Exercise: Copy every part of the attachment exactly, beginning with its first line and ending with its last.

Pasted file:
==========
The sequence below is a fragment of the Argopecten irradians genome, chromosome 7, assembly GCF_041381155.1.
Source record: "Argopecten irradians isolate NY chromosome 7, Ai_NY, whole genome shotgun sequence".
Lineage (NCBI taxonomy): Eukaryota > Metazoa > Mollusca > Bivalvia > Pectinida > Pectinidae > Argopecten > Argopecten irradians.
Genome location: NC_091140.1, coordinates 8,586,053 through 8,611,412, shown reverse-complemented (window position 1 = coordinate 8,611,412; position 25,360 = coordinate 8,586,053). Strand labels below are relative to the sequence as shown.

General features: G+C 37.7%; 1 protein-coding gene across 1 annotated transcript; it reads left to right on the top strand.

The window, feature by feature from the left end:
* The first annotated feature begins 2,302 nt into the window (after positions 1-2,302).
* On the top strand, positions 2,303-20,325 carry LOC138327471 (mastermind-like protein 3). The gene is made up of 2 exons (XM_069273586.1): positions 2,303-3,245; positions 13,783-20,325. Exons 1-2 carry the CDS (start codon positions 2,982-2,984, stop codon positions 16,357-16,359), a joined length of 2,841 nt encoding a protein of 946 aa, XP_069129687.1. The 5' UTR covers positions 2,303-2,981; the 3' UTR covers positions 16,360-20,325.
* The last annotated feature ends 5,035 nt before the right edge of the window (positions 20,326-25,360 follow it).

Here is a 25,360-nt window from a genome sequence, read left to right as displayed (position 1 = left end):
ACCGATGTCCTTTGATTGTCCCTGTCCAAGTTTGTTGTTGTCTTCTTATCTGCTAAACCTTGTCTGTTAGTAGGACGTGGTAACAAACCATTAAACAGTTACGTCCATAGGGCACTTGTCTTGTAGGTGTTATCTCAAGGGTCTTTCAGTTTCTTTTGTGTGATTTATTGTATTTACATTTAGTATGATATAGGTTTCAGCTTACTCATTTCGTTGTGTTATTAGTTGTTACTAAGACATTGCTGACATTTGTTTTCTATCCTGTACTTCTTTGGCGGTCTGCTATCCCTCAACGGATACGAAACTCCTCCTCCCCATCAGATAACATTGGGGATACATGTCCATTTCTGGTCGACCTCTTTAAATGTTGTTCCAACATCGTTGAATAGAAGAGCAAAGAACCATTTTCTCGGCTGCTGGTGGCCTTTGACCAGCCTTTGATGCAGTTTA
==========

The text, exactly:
The sequence below is a fragment of the Argopecten irradians genome, chromosome 7, assembly GCF_041381155.1.
Source record: "Argopecten irradians isolate NY chromosome 7, Ai_NY, whole genome shotgun sequence".
Lineage (NCBI taxonomy): Eukaryota > Metazoa > Mollusca > Bivalvia > Pectinida > Pectinidae > Argopecten > Argopecten irradians.
Genome location: NC_091140.1, coordinates 8,586,053 through 8,611,412, shown reverse-complemented (window position 1 = coordinate 8,611,412; position 25,360 = coordinate 8,586,053). Strand labels below are relative to the sequence as shown.

General features: G+C 37.7%; 1 protein-coding gene across 1 annotated transcript; it reads left to right on the top strand.

The window, feature by feature from the left end:
* The first annotated feature begins 2,302 nt into the window (after positions 1-2,302).
* On the top strand, positions 2,303-20,325 carry LOC138327471 (mastermind-like protein 3). The gene is made up of 2 exons (XM_069273586.1): positions 2,303-3,245; positions 13,783-20,325. Exons 1-2 carry the CDS (start codon positions 2,982-2,984, stop codon positions 16,357-16,359), a joined length of 2,841 nt encoding a protein of 946 aa, XP_069129687.1. The 5' UTR covers positions 2,303-2,981; the 3' UTR covers positions 16,360-20,325.
* The last annotated feature ends 5,035 nt before the right edge of the window (positions 20,326-25,360 follow it).

Here is a 25,360-nt window from a genome sequence, read left to right as displayed (position 1 = left end):
ACCGATGTCCTTTGATTGTCCCTGTCCAAGTTTGTTGTTGTCTTCTTATCTGCTAAACCTTGTCTGTTAGTAGGACGTGGTAACAAACCATTAAACAGTTACGTCCATAGGGCACTTGTCTTGTAGGTGTTATCTCAAGGGTCTTTCAGTTTCTTTTGTGTGATTTATTGTATTTACATTTAGTATGATATAGGTTTCAGCTTACTCATTTCGTTGTGTTATTAGTTGTTACTAAGACATTGCTGACATTTGTTTTCTATCCTGTACTTCTTTGGCGGTCTGCTATCCCTCAACGGATACGAAACTCCTCCTCCCCATCAGATAACATTGGGGATACATGTCCATTTCTGGTCGACCTCTTTAAATGTTGTTCCAACATCGTTGAATAGAAGAGCAAAGAACCATTTTCTCGGCTGCTGGTGGCCTTTGACCAGCCTTTGATGCAGTTTA